Career progression

Teacher training will set you up to succeed from the very beginning. The variety of opportunities available means you’re always learning as a teacher and adding to your range of professional skills. You’ll develop the talents to succeed in your career, and realise many professional and personal ambitions.

Early Career Framework reforms

As part of the Department’s Recruitment and Retention Strategy in 2019, the DfE published the Early Career Framework (ECF). This sets out what you should learn about and learn how to do early in your career, to help you thrive in your first few years. From September 2021, all early career teachers undergoing statutory induction are entitled to a two-year training and support programme underpinned by the ECF as part of the ECF reforms.

This funded, two-year package of structured training and support away from the classroom, which includes a dedicated mentor, is designed to help you feel more confident and in control at the start of your career in teaching.

An early roll-out of the ECF reforms began in autumn 2020 in the North East, Doncaster, Bradford and Greater Manchester and the Department has ensured that all schools and early career teachers already have access to high quality development materials based on the ECF.

We are using this early roll-out phase to develop the programme ahead of national roll-out from September 2021. While the programme will last for two years, formal induction will still continue to last for one year for early roll-out.

You can find out more about the framework here.

From Initial Teacher Training through to school leadership, we want to ensure  teacher and leader development is rooted in the best available evidence. The ECF reforms will build upon the evidence base and expert advice already established in the new Core Content Framework for Initial Teacher Training. In 2021 we will introduce a reformed suite of National Professional Qualifications to ensure teachers and leaders continue to have access to the best possible professional development opportunities throughout their careers.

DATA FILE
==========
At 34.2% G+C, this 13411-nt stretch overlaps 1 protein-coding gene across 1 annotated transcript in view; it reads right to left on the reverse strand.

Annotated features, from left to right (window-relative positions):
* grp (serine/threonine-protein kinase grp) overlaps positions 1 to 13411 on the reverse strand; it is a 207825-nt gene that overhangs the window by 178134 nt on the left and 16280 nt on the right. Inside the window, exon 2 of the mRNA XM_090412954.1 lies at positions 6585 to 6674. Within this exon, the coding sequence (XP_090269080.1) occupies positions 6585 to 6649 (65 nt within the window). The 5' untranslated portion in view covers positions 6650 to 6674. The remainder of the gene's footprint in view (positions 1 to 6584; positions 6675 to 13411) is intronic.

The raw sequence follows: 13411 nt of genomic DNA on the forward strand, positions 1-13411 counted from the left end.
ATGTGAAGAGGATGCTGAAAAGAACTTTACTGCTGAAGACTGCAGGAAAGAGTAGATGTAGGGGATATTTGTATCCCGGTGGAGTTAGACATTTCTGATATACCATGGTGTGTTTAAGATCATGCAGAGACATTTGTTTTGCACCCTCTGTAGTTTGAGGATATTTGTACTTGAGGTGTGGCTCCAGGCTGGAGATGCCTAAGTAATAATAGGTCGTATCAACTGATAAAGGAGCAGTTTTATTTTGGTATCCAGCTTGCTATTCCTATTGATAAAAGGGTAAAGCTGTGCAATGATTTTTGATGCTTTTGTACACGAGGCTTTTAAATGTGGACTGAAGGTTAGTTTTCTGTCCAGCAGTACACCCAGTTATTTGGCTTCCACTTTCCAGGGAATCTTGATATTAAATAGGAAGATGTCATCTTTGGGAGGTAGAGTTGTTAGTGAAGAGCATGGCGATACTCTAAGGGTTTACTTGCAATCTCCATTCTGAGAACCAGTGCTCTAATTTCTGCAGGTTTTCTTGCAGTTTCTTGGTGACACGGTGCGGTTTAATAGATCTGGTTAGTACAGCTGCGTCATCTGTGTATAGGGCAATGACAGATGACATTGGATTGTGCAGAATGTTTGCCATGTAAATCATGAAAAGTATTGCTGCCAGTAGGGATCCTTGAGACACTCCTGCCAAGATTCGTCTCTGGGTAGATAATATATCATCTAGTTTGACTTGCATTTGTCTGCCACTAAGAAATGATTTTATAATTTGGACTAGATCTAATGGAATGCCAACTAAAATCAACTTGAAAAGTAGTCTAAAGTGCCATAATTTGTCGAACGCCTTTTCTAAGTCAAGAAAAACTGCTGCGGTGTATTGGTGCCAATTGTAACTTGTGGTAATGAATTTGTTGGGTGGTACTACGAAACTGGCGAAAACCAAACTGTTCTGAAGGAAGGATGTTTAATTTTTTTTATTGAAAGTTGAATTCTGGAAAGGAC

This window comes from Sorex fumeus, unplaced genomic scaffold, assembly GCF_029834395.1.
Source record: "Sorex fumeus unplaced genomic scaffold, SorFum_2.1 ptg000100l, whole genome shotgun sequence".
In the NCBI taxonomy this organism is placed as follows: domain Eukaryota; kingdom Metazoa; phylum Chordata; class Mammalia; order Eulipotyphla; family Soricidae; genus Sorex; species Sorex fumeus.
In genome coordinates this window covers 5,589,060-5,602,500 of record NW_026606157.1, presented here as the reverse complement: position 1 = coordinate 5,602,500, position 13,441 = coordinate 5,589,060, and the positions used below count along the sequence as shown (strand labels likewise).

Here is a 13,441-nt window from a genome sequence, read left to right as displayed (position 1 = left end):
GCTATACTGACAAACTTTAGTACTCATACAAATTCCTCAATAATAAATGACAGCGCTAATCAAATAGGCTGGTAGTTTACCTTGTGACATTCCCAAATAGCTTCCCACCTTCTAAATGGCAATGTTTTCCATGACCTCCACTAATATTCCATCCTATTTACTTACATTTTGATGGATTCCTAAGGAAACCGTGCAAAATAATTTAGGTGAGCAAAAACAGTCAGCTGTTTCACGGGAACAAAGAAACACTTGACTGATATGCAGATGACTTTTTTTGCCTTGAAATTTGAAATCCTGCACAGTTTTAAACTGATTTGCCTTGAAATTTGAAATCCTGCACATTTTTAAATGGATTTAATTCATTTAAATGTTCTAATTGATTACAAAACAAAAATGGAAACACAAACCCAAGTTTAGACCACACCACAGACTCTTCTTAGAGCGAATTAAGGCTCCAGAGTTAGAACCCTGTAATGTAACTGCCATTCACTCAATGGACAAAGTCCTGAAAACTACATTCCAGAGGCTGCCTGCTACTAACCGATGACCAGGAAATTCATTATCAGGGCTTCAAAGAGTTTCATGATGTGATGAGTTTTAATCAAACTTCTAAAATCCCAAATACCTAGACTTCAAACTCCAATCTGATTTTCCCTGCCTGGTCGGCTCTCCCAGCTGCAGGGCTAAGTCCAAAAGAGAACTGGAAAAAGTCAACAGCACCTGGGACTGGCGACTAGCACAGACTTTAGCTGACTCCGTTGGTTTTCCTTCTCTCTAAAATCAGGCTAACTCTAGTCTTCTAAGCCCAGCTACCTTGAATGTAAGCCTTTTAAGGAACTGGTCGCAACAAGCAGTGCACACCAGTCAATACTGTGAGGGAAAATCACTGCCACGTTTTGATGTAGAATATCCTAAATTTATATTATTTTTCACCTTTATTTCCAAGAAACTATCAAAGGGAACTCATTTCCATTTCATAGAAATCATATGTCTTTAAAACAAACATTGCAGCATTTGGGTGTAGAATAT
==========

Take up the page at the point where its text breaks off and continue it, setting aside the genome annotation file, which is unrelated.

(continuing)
Being a leader in a school could encompass a number of different roles, from taking charge of a year group or a particular key stage, all the way up to becoming a deputy or headteacher. In these areas you’ll have a large influence in the school, setting high standards and ensuring continuous improvement throughout the school.

There are also schemes such as the Future Leaders accelerated leadership programme, which offers opportunities to qualified teachers who are ready to lead challenging secondary schools and tackle educational disadvantage.

Focus on your subject

If you’re passionate about your subject area, you can pursue a career as a head of department or even as a leading practitioner. In these positions you’ll still have time in the classroom, but enjoy additional responsibilities – from training new teachers to acting as a leading authority on your subject within the school.

Pastoral care

If you’re particularly interested in ensuring the welfare of students throughout their education, a pastoral role might be for you. This can range from guiding a tutor group through school to becoming a head of year. You could also take on the role of a mentor for young people with special educational needs.

A salary to match your talent

The pay rises generally happen quickly too – and recent reforms mean that schools now have more freedom over how to pay their teachers. This means that your salary will be linked more closely to performance, so you can get out what you put in and access greater rewards even earlier in your career – find out more about teachers’ salaries.

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